* BB: What have been some of the hardest challenges, both for you personally, and (your perception of) for Dancing Rabbit?
* TS: The hardest challenge was early on. While I was willing to endure it because I really believed in this project and I was dedicated to it, Rachel was not so into it and was not very happy here. We endured the first five years we were out here. She was here part of the time and then I would visit her in California. It was very hard dealing with relationship stuff and dealing with the question of “do I want to do this thing in the world or do I want to maintain this relationship with this person.” Luckily it ended up that I was able to do both, but that was not clear [at the time].
There was a time when I got tendonitis in my arm doing a combination of construction work and computer work, and that was very challenging. For almost two years I was unable to use my arms to do all the things that I wanted to do without causing them pain and potentially causing further damage. That was pretty frustrating.
It’s hard when people come and go who you really like; they live here for a while and then they leave and that’s sad. But I’ve sort of known from the beginning that that’s sort of the way life is in community, but it’s still a challenge. There has definitely been a learning curve - recognizing that in some ways what it took to start Dancing Rabbit was an irrational belief that we could do whatever the hell we wanted to, and no matter what, we could succeed - this tenacious optimism. I’d say that certainly I’ve had some of that blunted and gotten a little more jaded over the years, just realizing that I can’t do everything in the world. I was like OK, we’re going to build this house and we’re going to be done in a few years and it’s like, we’re not done. I probably could have pushed and pushed to get it done but it wasn’t worth it. Realizing that you can make mistakes and you can’t do more than you’re really capable of - those are a lot of the personal challenges that I’ve faced here.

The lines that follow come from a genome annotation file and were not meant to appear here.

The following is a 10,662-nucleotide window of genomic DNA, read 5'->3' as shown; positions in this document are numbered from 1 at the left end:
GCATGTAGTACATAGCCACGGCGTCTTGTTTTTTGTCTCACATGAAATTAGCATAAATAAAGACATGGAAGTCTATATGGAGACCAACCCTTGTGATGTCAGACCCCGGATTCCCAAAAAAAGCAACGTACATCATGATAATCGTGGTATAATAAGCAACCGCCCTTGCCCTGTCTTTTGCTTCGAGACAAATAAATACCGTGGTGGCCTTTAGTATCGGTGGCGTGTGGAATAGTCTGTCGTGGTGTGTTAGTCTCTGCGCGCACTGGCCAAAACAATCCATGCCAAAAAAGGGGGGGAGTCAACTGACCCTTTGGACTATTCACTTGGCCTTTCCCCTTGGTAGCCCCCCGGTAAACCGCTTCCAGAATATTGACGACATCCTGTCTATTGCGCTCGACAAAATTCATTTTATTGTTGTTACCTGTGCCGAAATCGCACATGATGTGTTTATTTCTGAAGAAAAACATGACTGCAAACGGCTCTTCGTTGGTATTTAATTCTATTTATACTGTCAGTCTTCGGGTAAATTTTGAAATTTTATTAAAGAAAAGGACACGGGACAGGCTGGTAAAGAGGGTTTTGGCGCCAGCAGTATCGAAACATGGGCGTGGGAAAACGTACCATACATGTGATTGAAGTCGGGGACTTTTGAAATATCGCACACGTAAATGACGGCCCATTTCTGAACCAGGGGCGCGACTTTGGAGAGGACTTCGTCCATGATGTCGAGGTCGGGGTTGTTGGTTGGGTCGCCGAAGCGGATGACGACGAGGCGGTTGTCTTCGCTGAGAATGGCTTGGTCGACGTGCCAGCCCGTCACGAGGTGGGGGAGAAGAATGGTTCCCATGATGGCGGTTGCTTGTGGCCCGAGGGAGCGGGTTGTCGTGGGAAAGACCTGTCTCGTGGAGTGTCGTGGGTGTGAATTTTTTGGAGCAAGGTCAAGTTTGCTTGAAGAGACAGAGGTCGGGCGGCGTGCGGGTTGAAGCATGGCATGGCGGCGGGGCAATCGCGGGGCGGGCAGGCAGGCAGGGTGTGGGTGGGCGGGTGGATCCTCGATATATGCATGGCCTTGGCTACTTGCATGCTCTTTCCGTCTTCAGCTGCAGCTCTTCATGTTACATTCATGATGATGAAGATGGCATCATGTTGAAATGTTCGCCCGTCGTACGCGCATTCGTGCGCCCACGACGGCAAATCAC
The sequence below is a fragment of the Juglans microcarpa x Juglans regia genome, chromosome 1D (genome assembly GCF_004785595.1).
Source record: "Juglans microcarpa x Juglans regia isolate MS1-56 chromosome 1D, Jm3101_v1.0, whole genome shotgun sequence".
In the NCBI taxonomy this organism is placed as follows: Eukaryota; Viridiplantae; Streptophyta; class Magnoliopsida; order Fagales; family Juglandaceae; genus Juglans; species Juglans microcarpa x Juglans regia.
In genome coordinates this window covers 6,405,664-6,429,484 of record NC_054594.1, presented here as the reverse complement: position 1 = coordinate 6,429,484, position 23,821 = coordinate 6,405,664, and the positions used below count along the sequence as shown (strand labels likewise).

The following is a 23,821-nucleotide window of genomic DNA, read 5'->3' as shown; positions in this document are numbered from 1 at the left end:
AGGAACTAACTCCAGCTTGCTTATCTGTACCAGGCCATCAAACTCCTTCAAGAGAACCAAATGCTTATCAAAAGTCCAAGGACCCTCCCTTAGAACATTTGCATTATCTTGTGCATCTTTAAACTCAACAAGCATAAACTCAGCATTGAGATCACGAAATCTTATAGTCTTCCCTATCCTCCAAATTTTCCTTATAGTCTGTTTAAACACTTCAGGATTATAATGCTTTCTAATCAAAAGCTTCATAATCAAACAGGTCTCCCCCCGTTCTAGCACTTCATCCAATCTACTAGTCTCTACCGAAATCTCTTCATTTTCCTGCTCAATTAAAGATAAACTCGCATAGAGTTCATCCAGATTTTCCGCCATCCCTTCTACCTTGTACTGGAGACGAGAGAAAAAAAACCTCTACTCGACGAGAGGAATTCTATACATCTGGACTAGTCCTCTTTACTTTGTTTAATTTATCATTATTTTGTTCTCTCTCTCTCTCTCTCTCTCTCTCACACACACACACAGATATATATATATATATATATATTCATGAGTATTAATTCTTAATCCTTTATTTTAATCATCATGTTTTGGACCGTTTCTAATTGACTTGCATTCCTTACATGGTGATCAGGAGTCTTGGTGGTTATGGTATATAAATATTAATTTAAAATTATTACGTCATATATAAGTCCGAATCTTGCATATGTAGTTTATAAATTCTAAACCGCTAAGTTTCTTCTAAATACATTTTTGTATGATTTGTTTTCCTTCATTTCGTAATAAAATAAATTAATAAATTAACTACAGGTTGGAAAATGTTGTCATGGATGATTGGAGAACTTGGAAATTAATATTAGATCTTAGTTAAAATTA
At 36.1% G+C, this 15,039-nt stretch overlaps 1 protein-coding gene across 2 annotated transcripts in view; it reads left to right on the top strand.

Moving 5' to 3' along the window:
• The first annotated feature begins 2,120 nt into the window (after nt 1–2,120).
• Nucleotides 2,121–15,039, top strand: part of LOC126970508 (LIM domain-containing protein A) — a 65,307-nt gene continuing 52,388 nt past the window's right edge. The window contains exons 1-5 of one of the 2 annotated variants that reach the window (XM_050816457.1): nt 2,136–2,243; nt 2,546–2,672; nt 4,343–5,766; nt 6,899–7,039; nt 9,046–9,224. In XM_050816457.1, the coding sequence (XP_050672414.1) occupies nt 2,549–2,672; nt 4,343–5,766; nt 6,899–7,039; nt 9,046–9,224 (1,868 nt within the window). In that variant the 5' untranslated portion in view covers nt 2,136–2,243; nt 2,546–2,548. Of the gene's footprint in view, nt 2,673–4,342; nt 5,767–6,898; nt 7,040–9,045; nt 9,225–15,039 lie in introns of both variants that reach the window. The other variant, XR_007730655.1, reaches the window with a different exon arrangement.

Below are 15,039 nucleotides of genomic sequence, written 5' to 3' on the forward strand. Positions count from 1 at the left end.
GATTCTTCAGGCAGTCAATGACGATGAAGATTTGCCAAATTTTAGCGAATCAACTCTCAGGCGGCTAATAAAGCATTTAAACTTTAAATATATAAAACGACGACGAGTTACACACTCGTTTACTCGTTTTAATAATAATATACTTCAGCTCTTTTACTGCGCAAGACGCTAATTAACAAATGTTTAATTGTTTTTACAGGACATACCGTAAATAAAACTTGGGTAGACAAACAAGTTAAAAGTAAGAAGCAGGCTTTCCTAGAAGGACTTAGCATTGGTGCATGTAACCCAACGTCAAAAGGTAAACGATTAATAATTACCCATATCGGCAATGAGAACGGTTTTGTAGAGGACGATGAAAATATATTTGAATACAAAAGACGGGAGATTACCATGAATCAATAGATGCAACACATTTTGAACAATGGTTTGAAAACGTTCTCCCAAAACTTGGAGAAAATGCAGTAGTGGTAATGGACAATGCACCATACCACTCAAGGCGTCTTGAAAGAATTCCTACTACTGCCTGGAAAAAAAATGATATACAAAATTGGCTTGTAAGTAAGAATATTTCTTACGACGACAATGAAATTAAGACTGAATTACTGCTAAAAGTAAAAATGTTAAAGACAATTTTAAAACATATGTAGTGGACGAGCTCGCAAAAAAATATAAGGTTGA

As far as community challenges - when you talk about starting a community or an eco-village, everyone wants to talk about solar panels and windmills, and the biggest challenge is always interpersonal stuff. We’ve had some very challenging members who were just very difficult to get along with. There’s often conflict and challenge in personalities throughout, and that’s not something that goes away; it’s something you’re always dealing with. Any community that tells you they don’t have [interpersonal conflict] is probably in denial or lying or they’ll have it next week. You sometimes go through periods of it being better or worse. I think that in some ways, just the rustic conditions here keep us from growing very quickly. Being a small group, there’s a lot of people who came to Dancing Rabbit and were really drawn by this vision of being a village and that’s taken a long time to develop. We’re getting more and more of that feeling of a village, but we’re still only like 30 people or something, and so it’s still a very small village. For a while people were like “things will be better when we’re larger,” and a lot of things are and some things aren’t. There’s things that we really miss that were lost - we don’t all eat together. Dancing Rabbit is sort of in constant flux and constant growing pains, if every year we’re growing by 10-30% then every year is different from the last. There is a big difference between 25, and if you add a third, then it’s going to be 33. Then next year, it’s going to be 44; 44 is pretty different from 33. Eleven people is a lot of people to integrate in one year. All those are challenges to constant growth.